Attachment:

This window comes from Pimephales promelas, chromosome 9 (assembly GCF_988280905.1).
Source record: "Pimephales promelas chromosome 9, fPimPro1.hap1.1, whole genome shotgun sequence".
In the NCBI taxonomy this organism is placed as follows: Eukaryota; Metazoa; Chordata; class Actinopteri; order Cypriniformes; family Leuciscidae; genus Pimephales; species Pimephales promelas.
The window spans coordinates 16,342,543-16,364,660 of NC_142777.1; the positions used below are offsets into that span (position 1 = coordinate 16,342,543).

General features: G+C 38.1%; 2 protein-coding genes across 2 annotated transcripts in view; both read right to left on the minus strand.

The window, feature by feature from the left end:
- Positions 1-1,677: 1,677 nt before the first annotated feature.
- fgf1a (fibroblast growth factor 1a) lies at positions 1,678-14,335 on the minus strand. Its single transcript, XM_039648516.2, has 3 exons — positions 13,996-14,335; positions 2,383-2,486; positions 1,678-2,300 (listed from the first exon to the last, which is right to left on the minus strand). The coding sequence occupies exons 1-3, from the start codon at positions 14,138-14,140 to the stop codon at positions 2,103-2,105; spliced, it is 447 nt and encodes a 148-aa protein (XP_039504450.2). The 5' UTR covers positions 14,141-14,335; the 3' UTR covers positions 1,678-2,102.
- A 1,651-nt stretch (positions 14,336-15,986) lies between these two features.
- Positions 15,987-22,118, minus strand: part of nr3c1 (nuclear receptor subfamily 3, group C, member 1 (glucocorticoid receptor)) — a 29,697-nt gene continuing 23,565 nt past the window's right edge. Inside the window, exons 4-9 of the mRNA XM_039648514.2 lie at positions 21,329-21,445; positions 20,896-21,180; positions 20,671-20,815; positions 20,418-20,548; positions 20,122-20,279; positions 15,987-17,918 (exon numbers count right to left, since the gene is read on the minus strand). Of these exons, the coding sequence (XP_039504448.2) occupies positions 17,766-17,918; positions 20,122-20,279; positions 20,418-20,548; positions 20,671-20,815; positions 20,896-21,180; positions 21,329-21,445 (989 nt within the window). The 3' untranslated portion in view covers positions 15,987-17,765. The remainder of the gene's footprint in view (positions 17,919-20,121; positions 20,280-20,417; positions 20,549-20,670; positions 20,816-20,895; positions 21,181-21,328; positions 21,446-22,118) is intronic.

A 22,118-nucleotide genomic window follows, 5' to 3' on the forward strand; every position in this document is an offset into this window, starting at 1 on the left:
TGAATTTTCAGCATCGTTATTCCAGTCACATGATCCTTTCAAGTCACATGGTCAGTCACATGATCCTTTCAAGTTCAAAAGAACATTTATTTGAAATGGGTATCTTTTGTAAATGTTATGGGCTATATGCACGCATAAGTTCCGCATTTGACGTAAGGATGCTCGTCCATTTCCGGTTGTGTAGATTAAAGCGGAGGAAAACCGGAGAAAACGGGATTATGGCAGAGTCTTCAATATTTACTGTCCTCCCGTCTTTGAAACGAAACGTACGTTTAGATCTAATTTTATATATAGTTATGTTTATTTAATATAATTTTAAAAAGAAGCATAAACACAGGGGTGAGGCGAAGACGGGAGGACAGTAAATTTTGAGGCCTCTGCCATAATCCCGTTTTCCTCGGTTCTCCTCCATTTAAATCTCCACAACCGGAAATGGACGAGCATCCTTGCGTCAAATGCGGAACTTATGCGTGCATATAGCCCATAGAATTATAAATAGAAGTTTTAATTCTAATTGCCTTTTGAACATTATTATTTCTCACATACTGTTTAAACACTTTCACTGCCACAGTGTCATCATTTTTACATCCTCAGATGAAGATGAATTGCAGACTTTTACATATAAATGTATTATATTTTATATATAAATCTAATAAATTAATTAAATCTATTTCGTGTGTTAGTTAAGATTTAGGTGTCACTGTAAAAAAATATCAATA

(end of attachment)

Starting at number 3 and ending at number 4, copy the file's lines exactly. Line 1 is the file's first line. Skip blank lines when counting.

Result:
In the NCBI taxonomy this organism is placed as follows: Eukaryota; Metazoa; Chordata; class Actinopteri; order Cypriniformes; family Leuciscidae; genus Pimephales; species Pimephales promelas.
The window spans coordinates 16,342,543-16,364,660 of NC_142777.1; the positions used below are offsets into that span (position 1 = coordinate 16,342,543).